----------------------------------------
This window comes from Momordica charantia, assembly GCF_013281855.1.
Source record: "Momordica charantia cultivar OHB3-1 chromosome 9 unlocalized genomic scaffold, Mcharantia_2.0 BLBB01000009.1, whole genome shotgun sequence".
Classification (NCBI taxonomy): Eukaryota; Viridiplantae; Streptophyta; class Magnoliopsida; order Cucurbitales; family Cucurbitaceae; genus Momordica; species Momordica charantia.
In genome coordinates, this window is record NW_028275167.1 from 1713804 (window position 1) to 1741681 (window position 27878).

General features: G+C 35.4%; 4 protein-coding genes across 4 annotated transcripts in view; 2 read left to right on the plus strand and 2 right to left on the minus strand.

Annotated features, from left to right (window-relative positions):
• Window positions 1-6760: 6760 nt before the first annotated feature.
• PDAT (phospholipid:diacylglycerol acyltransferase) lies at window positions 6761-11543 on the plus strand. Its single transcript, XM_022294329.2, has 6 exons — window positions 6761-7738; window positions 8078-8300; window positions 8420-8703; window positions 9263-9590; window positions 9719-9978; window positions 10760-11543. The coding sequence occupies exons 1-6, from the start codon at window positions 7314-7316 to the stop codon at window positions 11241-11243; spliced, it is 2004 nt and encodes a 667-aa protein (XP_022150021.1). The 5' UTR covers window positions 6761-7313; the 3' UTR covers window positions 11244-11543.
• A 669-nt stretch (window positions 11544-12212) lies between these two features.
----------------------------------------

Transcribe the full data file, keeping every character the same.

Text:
This window comes from Momordica charantia, assembly GCF_013281855.1.
Source record: "Momordica charantia cultivar OHB3-1 chromosome 9 unlocalized genomic scaffold, Mcharantia_2.0 BLBB01000009.1, whole genome shotgun sequence".
Classification (NCBI taxonomy): Eukaryota; Viridiplantae; Streptophyta; class Magnoliopsida; order Cucurbitales; family Cucurbitaceae; genus Momordica; species Momordica charantia.
In genome coordinates, this window is record NW_028275167.1 from 1713804 (window position 1) to 1741681 (window position 27878).

General features: G+C 35.4%; 4 protein-coding genes across 4 annotated transcripts in view; 2 read left to right on the plus strand and 2 right to left on the minus strand.

Annotated features, from left to right (window-relative positions):
• Window positions 1-6760: 6760 nt before the first annotated feature.
• PDAT (phospholipid:diacylglycerol acyltransferase) lies at window positions 6761-11543 on the plus strand. Its single transcript, XM_022294329.2, has 6 exons — window positions 6761-7738; window positions 8078-8300; window positions 8420-8703; window positions 9263-9590; window positions 9719-9978; window positions 10760-11543. The coding sequence occupies exons 1-6, from the start codon at window positions 7314-7316 to the stop codon at window positions 11241-11243; spliced, it is 2004 nt and encodes a 667-aa protein (XP_022150021.1). The 5' UTR covers window positions 6761-7313; the 3' UTR covers window positions 11244-11543.
• A 669-nt stretch (window positions 11544-12212) lies between these two features.